Having spent her adolescent years in the confines and control of an orphanage, her free spirit needed to be set loose. While following her dreams and looking to find her purpose in life, she finds adventure, danger, and love.
As a trapper, he traveled miles across this great land and lived a life of freedom and independence. When word of gold spreads, Jim uses his skills to lead a small wagon train travelling across the mountains.
After leaving his bride’s attacker for dead, he is forced to leave his comfortable, wealthy life and move west. But when the past catches up he finds himself being hunted across the country, putting the rest of his companions in danger.
This jovial French voyageur is known as a heavy drinker and charming womanizer but now he lusts for gold.
Scarred both physically and emotionally, after losing his family in a fire, this young man is determined to reach his dreams of owning a ranch. However, his skill with horses and strong work ethic are not enough to capture the heart of the woman he loves.
Bored again with his life the pompous British Aristocrat sets out on another escapade. This one, however, leads him to find something more valuable than gold – true friendship.
An old trapper and mentor to Jim, he puts his life on the line to protect the young woman they’ve all become so close to.
When she is left on her own in a rough gold mining town, she builds herself a business and becomes known as one of the locals.
Sample from chapter titled The Orphanage
“Aren’t you afraid? I mean, are you sure you’re doing the right thing?” Lizzie was nervous for her friend.
“No,” Charlotte admitted, “But if I don’t do it now, I might never leave and that’s even more frightening”.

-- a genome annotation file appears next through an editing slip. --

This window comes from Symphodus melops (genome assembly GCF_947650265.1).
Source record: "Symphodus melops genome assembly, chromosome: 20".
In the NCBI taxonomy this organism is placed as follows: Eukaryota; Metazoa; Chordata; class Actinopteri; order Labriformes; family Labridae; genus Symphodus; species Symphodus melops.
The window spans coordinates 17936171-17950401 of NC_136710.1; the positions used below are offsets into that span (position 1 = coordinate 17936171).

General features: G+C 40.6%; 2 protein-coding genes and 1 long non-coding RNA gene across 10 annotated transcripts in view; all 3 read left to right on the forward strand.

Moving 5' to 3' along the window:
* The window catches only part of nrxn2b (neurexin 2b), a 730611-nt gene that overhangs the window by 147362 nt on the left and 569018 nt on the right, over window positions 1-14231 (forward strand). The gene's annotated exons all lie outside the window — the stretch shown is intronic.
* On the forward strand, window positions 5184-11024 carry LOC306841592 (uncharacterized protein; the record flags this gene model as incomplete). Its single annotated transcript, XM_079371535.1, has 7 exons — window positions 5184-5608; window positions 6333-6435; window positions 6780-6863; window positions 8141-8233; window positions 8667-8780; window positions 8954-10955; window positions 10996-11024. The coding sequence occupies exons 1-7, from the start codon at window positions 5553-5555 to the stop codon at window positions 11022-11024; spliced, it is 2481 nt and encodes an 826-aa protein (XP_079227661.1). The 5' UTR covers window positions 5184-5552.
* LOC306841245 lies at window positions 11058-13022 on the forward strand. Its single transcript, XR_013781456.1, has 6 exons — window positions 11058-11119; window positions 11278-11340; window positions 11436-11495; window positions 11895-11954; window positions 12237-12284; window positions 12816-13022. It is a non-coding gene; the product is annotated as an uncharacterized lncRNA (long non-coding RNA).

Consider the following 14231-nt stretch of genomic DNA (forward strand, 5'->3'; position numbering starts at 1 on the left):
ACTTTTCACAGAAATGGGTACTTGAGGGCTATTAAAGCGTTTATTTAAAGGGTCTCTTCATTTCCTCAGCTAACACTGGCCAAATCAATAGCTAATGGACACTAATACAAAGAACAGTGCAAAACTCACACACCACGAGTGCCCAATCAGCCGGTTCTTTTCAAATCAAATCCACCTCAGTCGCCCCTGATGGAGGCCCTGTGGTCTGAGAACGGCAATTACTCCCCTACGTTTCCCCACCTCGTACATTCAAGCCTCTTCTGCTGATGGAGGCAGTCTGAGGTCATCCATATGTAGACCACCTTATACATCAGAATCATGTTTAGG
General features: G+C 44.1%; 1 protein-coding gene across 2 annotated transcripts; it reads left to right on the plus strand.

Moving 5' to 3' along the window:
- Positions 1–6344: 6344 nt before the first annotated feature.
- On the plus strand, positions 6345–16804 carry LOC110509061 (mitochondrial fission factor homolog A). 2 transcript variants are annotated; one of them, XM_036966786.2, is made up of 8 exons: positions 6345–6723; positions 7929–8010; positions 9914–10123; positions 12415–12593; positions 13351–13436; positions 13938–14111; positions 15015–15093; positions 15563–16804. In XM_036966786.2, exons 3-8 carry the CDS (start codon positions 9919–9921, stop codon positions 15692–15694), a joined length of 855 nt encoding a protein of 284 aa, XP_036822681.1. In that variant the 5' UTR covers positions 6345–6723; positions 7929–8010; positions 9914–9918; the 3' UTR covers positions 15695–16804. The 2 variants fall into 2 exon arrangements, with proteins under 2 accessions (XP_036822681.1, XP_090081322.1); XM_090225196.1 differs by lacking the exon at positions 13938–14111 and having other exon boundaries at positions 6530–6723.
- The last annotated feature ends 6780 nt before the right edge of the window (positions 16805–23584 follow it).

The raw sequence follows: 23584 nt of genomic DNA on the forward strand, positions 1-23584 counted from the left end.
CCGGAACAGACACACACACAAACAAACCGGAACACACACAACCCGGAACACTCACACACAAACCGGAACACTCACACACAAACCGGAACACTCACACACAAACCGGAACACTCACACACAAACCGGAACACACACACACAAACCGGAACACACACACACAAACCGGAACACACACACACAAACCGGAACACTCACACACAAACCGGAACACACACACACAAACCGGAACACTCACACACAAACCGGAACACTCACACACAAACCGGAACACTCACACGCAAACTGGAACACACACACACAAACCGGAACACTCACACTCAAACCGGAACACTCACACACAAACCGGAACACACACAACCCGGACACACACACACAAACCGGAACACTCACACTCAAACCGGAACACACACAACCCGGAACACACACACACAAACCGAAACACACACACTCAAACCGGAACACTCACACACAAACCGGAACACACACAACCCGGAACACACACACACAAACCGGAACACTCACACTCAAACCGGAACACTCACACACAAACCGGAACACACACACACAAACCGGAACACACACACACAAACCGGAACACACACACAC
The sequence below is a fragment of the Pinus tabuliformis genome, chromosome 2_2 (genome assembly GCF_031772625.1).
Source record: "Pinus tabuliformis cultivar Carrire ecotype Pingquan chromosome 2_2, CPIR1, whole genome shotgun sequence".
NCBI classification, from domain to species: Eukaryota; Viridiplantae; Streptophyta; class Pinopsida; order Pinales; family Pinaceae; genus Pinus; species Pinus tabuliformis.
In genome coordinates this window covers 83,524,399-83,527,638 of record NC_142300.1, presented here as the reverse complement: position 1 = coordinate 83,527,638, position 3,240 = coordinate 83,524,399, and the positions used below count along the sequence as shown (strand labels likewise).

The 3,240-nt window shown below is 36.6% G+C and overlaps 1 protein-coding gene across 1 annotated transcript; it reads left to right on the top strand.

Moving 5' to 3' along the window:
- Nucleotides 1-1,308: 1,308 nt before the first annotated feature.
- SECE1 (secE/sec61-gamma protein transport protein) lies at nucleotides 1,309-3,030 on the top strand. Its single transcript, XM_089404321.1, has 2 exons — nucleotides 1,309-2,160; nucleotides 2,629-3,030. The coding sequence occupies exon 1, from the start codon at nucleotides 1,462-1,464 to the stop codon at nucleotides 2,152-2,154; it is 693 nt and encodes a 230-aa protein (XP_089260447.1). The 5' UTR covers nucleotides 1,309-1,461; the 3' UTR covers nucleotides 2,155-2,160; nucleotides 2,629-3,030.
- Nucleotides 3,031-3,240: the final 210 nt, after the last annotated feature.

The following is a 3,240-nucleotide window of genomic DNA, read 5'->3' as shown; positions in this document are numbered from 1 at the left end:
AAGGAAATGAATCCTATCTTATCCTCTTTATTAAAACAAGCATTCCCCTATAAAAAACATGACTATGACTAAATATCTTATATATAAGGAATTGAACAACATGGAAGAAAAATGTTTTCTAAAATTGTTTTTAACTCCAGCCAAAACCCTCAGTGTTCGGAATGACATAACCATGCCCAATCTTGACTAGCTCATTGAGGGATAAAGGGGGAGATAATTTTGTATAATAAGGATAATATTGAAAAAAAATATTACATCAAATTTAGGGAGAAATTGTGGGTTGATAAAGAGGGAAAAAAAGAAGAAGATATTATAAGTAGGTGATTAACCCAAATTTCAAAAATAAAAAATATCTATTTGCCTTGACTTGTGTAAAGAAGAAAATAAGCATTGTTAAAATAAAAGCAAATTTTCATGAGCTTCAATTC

Charlotte Logan, or Charlie, as most people called her, gazed out the window beyond the chapel, past the barn and over the trees. Her thoughts were far beyond where her eyes could see. There was adventure out there and she wanted to be a part of it.
Taking in the fresh scent of the evening air, she thought of how exciting it would be to explore distant places. Big Jim had told her wonderful stories of his adventures as a trapper. He spoke about valleys, lush with the sweet smell of wild roses, mountains rising beyond the clouds, and rivers rushing between the canyon walls. Tomorrow she would finally have a chance to reach for her dreams. She knew this was a turning point in her life ……….
Sample from chapter titled Wagons West
By mid-May they reached Fort Carlton. Jim had been there many times to gather supplies and have his pelts appraised. Wildflowers were blooming and a bright sun warmed the spring air.
After a few nights of rest, and with replenished supplies, they travelled west along the riverbank. The team pushed hard and, as spring rolled into summer, they finally reached Fort Edmonton, sitting high on the northern bench of the Saskatchewan River.
This was as far west as Jim had ever been. The remainder of the trek would be a new experience for everyone.
Before the group disbursed, Jim gave everyone instructions. “We have a long trip ahead of us, through mountains and into unknown territory. We’ll rest here for a few days, replenish our supplies, find a guide, and then prepare for the weeks ahead.” He looked at the Englishman. “I’m sure you’ll find a wagon train heading back in the next few days. It was nice meeting you.” Jim extended his arm and shook Mr. Mead’s hand.
“A pleasure, I’m sure,” replied Mead. He nodded to the rest of the group and turned down the street. For the most part, Mead wasn’t so bad. Annoying, in a pompous sort of way, but he was a good hunter and usually did his share of the work.